final_word_options - Although some would claim there is no...

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A final word on ISOs and NQOs Note: In all three stock option illustrations – incentive stock options, nonqualified stock options with a “readily ascertainable market value”, and nonqualified stock options without a market value – the taxpayer recognizes $9,490 of income. The difference between them is: (1) character – ordinary income vs. long-term capital gain treatment and (2) timing – is the income recognized now or later. The computations, also suggest that stock options may not always be an efficient form of compensation. The cost/benefit ratio is greater than 1.00 in each case.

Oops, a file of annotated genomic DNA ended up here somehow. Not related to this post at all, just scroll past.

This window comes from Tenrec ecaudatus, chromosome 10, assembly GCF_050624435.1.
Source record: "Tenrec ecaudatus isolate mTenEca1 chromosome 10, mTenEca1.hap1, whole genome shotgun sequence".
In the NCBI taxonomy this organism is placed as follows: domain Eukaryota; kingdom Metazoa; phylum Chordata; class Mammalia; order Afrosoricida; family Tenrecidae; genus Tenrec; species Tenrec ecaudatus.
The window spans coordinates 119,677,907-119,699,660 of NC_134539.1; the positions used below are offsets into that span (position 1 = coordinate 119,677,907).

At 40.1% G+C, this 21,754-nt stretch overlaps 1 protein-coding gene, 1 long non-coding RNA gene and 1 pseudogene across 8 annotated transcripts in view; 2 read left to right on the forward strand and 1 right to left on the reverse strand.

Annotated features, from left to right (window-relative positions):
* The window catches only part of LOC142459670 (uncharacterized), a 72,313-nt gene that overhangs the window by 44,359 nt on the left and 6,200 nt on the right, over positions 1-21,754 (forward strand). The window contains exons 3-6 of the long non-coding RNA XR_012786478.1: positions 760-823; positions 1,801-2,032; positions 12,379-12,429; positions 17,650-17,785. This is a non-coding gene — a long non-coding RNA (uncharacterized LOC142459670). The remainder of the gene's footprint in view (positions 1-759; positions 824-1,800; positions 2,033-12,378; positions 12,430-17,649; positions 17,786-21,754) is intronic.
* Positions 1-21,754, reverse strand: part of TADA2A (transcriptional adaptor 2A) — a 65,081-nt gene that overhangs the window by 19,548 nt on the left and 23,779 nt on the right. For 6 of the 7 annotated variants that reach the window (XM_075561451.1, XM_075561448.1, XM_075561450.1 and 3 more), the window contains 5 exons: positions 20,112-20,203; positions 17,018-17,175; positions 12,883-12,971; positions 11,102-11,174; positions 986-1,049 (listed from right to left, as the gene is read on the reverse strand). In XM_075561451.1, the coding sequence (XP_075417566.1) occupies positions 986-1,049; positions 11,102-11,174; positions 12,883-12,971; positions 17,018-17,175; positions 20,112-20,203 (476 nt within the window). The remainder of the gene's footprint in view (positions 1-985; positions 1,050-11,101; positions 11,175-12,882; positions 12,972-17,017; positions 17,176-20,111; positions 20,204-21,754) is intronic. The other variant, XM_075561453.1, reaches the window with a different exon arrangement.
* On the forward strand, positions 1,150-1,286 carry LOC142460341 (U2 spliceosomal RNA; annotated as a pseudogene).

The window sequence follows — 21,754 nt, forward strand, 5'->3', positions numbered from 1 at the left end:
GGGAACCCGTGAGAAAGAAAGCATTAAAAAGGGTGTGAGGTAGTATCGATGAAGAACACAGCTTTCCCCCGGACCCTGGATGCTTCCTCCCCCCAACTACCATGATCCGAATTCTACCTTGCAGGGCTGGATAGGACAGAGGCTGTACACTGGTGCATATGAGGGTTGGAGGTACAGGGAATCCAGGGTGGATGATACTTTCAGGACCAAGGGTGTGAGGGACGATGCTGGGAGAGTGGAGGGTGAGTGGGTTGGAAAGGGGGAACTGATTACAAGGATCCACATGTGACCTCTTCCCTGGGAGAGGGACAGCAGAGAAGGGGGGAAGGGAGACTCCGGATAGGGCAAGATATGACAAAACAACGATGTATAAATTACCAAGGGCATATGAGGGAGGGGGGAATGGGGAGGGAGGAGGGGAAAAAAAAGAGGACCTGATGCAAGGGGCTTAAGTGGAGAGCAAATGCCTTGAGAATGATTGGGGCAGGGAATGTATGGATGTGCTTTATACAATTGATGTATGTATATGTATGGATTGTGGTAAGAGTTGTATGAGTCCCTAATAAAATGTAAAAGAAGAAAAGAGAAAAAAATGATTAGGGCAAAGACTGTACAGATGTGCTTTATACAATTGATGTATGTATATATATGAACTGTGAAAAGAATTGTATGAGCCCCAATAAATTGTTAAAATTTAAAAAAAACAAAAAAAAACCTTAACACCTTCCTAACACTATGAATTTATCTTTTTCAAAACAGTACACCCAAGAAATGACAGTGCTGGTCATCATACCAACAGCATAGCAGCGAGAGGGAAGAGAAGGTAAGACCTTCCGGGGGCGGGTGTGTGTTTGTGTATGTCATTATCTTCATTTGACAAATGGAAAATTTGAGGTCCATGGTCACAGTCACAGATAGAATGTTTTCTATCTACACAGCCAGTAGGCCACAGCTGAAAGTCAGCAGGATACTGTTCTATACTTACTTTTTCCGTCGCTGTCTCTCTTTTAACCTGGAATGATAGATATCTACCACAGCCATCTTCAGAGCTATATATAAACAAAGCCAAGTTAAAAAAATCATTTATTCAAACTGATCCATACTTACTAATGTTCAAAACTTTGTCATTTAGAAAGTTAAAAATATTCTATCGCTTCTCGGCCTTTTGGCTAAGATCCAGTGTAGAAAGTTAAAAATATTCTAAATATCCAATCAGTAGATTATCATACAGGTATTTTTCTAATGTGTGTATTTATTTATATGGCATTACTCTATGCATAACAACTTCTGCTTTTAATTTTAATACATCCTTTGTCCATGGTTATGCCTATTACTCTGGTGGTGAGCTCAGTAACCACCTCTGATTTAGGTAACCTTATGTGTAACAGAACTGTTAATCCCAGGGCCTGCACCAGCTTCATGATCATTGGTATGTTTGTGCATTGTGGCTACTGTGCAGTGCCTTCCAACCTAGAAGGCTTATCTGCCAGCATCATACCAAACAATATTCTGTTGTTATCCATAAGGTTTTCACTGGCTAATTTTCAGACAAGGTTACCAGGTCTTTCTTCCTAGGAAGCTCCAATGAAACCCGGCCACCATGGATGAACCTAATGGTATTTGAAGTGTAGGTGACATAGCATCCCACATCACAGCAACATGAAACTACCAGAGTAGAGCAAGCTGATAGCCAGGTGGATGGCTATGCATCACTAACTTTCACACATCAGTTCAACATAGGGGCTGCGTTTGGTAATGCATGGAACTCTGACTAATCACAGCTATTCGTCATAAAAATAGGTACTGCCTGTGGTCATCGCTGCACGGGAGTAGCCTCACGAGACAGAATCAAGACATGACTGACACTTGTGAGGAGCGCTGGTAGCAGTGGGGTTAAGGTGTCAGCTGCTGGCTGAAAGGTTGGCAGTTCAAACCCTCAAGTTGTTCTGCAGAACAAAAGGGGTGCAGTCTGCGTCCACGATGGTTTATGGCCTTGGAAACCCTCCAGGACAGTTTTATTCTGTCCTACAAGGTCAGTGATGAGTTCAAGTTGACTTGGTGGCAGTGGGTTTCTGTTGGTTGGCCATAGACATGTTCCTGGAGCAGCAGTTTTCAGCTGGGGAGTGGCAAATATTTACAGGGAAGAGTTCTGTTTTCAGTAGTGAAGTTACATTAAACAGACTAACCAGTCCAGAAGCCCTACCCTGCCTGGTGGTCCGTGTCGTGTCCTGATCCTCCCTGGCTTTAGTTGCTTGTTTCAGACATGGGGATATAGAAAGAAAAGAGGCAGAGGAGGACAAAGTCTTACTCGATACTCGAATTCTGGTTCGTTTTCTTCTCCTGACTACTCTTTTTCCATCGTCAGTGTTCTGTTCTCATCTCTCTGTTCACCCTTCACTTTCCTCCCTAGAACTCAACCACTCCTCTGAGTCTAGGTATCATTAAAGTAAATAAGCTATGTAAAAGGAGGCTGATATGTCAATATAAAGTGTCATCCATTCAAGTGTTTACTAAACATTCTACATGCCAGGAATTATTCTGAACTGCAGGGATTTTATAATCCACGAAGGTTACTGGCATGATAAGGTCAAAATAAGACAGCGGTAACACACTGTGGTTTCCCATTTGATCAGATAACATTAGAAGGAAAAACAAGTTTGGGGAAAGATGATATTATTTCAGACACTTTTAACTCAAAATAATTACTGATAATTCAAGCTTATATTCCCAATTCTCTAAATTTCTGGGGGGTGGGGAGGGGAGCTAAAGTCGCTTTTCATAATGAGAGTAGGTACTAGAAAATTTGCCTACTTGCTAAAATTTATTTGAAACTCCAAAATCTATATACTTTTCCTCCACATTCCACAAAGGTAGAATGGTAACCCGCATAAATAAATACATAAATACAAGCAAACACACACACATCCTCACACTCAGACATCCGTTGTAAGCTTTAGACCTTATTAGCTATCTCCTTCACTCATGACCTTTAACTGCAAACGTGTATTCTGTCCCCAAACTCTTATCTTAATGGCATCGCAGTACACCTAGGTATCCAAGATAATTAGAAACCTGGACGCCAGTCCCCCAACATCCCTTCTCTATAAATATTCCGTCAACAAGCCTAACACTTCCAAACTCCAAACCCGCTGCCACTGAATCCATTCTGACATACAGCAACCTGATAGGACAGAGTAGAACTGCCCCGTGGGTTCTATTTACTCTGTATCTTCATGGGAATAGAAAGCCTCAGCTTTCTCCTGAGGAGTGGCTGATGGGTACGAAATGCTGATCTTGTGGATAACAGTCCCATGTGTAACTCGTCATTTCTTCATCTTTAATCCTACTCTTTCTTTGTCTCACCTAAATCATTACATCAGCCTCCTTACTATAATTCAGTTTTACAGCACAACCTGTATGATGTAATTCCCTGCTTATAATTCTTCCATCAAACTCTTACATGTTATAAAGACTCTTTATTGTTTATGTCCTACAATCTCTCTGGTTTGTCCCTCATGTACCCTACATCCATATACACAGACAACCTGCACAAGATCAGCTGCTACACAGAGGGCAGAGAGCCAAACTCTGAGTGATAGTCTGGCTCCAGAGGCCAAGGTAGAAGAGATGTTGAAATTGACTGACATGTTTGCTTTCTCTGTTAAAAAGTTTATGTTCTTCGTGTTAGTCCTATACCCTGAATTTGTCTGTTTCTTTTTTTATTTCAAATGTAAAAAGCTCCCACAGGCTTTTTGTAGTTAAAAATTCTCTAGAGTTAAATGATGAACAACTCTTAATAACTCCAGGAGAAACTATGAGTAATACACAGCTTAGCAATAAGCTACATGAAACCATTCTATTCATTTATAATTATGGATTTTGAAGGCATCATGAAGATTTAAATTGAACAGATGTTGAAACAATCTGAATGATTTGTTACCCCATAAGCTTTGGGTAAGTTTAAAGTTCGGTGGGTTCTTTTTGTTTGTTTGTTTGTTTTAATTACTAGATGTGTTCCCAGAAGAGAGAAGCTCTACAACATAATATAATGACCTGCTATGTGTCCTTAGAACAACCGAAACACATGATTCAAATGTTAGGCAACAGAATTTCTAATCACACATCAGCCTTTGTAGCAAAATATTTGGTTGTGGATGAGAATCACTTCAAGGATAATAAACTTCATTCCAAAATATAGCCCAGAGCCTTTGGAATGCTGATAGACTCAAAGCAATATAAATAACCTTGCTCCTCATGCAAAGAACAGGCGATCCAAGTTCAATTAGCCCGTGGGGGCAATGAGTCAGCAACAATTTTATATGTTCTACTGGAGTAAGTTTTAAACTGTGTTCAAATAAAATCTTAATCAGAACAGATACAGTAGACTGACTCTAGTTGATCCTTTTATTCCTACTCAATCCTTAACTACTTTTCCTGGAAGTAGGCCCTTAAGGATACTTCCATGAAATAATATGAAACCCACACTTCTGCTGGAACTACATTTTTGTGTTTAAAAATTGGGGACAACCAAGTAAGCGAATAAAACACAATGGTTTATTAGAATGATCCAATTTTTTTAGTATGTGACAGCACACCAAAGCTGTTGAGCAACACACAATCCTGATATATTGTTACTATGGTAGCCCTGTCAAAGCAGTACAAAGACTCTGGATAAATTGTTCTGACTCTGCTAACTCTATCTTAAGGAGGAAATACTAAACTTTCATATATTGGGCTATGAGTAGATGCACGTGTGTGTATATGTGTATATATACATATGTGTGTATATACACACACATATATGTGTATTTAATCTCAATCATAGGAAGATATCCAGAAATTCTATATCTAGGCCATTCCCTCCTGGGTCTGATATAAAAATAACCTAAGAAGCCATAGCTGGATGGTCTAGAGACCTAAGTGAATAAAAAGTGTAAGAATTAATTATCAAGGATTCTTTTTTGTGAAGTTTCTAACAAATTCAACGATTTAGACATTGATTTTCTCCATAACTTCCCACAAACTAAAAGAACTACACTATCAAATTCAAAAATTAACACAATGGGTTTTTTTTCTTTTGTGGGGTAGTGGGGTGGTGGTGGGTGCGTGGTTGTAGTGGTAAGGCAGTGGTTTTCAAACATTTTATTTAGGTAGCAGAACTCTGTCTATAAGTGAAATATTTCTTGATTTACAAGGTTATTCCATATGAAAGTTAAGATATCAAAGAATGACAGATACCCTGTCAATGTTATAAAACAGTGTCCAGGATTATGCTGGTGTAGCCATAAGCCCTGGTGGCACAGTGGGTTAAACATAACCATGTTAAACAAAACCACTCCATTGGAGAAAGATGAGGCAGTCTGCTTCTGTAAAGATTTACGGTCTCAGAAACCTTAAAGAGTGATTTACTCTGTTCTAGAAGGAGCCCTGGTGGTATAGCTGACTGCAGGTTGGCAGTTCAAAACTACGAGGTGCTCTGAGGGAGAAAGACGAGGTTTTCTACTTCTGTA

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Unformatted text preview: Although, some would claim there is no real “cost” of granting employee stock options; other than the forgone cash since they “sold” the stock to their employees at a discount. They have been touted because they may both help retain and motivate employees and, in the past at least, could be used without having to show the cost as an expense on the GAAP financial statements. However, since 2006 companies must record the fair value of stock options as an expense on their income statements....
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This note was uploaded on 09/09/2011 for the course TAX 6845 taught by Professor Kelliher,c during the Fall '08 term at University of Central Florida.

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